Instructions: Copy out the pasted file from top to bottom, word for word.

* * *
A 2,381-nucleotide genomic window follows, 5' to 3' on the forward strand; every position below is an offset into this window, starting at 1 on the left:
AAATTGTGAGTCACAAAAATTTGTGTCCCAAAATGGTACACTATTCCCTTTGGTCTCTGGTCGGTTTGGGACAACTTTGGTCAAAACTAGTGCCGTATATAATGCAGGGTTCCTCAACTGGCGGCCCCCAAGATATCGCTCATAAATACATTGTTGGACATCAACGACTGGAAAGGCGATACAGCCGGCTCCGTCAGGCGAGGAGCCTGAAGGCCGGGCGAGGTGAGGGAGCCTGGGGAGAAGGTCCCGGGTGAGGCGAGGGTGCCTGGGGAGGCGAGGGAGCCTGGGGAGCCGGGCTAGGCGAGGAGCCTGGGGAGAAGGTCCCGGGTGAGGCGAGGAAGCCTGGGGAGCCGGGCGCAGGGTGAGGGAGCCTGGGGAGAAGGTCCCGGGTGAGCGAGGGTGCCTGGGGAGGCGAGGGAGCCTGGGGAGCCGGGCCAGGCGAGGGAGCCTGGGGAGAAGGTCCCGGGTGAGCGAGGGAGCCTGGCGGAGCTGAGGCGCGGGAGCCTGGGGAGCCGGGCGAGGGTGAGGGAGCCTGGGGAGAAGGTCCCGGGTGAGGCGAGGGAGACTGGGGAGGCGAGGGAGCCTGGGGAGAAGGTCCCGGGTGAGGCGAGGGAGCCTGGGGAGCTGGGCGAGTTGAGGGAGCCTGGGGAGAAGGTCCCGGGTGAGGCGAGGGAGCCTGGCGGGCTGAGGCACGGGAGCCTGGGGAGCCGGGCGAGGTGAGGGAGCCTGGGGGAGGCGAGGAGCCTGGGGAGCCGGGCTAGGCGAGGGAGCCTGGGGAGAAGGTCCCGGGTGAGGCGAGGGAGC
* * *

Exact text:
A 2,381-nucleotide genomic window follows, 5' to 3' on the forward strand; every position below is an offset into this window, starting at 1 on the left:
AAATTGTGAGTCACAAAAATTTGTGTCCCAAAATGGTACACTATTCCCTTTGGTCTCTGGTCGGTTTGGGACAACTTTGGTCAAAACTAGTGCCGTATATAATGCAGGGTTCCTCAACTGGCGGCCCCCAAGATATCGCTCATAAATACATTGTTGGACATCAACGACTGGAAAGGCGATACAGCCGGCTCCGTCAGGCGAGGAGCCTGAAGGCCGGGCGAGGTGAGGGAGCCTGGGGAGAAGGTCCCGGGTGAGGCGAGGGTGCCTGGGGAGGCGAGGGAGCCTGGGGAGCCGGGCTAGGCGAGGAGCCTGGGGAGAAGGTCCCGGGTGAGGCGAGGAAGCCTGGGGAGCCGGGCGCAGGGTGAGGGAGCCTGGGGAGAAGGTCCCGGGTGAGCGAGGGTGCCTGGGGAGGCGAGGGAGCCTGGGGAGCCGGGCCAGGCGAGGGAGCCTGGGGAGAAGGTCCCGGGTGAGCGAGGGAGCCTGGCGGAGCTGAGGCGCGGGAGCCTGGGGAGCCGGGCGAGGGTGAGGGAGCCTGGGGAGAAGGTCCCGGGTGAGGCGAGGGAGACTGGGGAGGCGAGGGAGCCTGGGGAGAAGGTCCCGGGTGAGGCGAGGGAGCCTGGGGAGCTGGGCGAGTTGAGGGAGCCTGGGGAGAAGGTCCCGGGTGAGGCGAGGGAGCCTGGCGGGCTGAGGCACGGGAGCCTGGGGAGCCGGGCGAGGTGAGGGAGCCTGGGGGAGGCGAGGAGCCTGGGGAGCCGGGCTAGGCGAGGGAGCCTGGGGAGAAGGTCCCGGGTGAGGCGAGGGAGC